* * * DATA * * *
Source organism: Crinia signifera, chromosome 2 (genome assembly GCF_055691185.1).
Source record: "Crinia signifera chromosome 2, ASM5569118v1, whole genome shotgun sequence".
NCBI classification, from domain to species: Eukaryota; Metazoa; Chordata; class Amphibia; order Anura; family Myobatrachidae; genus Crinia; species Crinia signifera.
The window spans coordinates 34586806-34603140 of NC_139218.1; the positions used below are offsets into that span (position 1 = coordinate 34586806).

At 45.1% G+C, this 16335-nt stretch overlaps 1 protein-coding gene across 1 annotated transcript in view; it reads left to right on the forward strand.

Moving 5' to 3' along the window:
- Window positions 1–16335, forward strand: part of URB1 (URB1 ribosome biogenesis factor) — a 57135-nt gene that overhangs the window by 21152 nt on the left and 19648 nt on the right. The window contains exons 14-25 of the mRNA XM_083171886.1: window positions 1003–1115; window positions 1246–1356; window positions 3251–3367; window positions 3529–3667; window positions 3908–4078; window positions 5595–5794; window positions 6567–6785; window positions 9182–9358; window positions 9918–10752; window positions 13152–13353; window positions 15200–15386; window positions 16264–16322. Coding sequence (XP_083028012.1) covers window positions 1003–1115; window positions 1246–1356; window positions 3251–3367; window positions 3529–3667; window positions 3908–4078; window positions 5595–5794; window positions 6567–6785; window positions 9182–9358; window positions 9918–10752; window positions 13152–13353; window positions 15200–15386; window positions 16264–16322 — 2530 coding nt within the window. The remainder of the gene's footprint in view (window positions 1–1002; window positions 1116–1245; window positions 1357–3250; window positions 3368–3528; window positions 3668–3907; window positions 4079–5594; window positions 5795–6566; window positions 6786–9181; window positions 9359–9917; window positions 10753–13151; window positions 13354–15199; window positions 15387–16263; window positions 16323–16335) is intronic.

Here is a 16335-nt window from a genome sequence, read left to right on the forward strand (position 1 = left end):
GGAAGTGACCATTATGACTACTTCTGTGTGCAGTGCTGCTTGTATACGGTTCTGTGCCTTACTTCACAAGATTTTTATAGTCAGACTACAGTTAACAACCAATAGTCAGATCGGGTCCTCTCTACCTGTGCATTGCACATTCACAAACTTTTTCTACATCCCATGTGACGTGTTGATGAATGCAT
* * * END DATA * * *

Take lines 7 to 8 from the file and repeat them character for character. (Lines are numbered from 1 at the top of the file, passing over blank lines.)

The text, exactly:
- Window positions 1–16335, forward strand: part of URB1 (URB1 ribosome biogenesis factor) — a 57135-nt gene that overhangs the window by 21152 nt on the left and 19648 nt on the right. The window contains exons 14-25 of the mRNA XM_083171886.1: window positions 1003–1115; window positions 1246–1356; window positions 3251–3367; window positions 3529–3667; window positions 3908–4078; window positions 5595–5794; window positions 6567–6785; window positions 9182–9358; window positions 9918–10752; window positions 13152–13353; window positions 15200–15386; window positions 16264–16322. Coding sequence (XP_083028012.1) covers window positions 1003–1115; window positions 1246–1356; window positions 3251–3367; window positions 3529–3667; window positions 3908–4078; window positions 5595–5794; window positions 6567–6785; window positions 9182–9358; window positions 9918–10752; window positions 13152–13353; window positions 15200–15386; window positions 16264–16322 — 2530 coding nt within the window. The remainder of the gene's footprint in view (window positions 1–1002; window positions 1116–1245; window positions 1357–3250; window positions 3368–3528; window positions 3668–3907; window positions 4079–5594; window positions 5795–6566; window positions 6786–9181; window positions 9359–9917; window positions 10753–13151; window positions 13354–15199; window positions 15387–16263; window positions 16323–16335) is intronic.

Here is a 16335-nt window from a genome sequence, read left to right on the forward strand (position 1 = left end):